What You Need to Know About Universal Wastes
Building and property managers can encounter many types of hazardous materials when renovating or remodeling any site: PCBs, mercury, lead, or asbestos, to name just a few. But as the most common type of hazardous material, it’s important to understand the risks and regulations around the broad category of hazardous waste known as “universal wastes.”
Your Universal Waste Checklist While Preparing for Renovation
Universal waste is waste that includes hazardous material as part of widely produced and commonly used products that end up in the waste stream. Because universal waste can pose risks to human health and the environment, it’s important to locate, handle, dispose or recycle it accordingly. Common workplace universal waste includes widely manufactured items such as batteries, electronic devices, televisions and computers, as well as mercury-containing equipment such as thermostats and fluorescent lamps. Here is a rundown of some of the most common items you should check off your list, according to California’s Department of Toxic Substances Control:
Electronic devices: Includes any electronic device that is a hazardous waste – with or without a Cathode Ray Tube (CRT) – including televisions, computer monitors, cell phones, VCRs, computer CPUs and portable DVD players.
Mercury-containing equipment: Thermostats, mercury switches, mercury thermometers, pressure or vacuum gauges, dilators and weighted tubing, mercury rubber flooring, mercury gas flow regulators, dental amalgams, counterweights, dampers and mercury added novelties such as jewelry, ornaments and footwear.
Batteries: Most household-type batteries, including rechargeable nickel-cadmium batteries, silver button batteries, mercury batteries, alkaline batteries and other batteries that exhibit a characteristic of a hazardous waste.
How Do I Get Rid of Universal Waste?
Universal wastes in your building should not be treated like normal trash. They require special treatment, and the EPA requires a handling, transporting and storage/disposal process that can only be conducted by qualified individuals or firms. Once you have gathered your universal wastes, you can hand them off to one of the following:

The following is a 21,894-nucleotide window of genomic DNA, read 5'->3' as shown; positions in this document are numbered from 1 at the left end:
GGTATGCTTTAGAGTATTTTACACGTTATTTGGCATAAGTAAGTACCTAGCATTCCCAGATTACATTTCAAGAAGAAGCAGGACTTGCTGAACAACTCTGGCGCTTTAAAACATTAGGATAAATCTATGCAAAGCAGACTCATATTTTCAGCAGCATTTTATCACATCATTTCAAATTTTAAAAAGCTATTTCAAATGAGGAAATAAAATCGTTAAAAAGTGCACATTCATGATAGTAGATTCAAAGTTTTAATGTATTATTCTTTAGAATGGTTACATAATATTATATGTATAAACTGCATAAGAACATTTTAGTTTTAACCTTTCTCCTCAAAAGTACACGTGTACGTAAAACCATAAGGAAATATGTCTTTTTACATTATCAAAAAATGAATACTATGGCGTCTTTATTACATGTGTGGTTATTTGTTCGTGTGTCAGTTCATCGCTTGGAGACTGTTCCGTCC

A universal waste handler: This is a person or firm who specializes in collecting, storing, accumulating and shipping universal wastes. Many building owners hire a handler to come in before renovation and take care of the identification of universal wastes. Some examples of a universal waste handler include: a household hazardous waste facility, a “Take-it-Back Partner” such as a retailer or manufacturer, or a collection event.
A universal waste transporter: This is a person or firm who transports the universal waste from your workplace to the disposal or storage facility. A universal waste transporter could include a curbside HHW (household wares) collection program, a package service, or a destination facility that offers pick-up service.
A universal waste destination facility: This is the final destination for universal waste, and it’s generally a facility with a permit to treat, store, recycle or dispose of hazardous waste.
Omega Environmental Services can provide a comprehensive renovation plan that includes a disposal strategy for universal waste in your workplace. Contact Omega today and tell us how we can assist you in your plans for renovation or construction.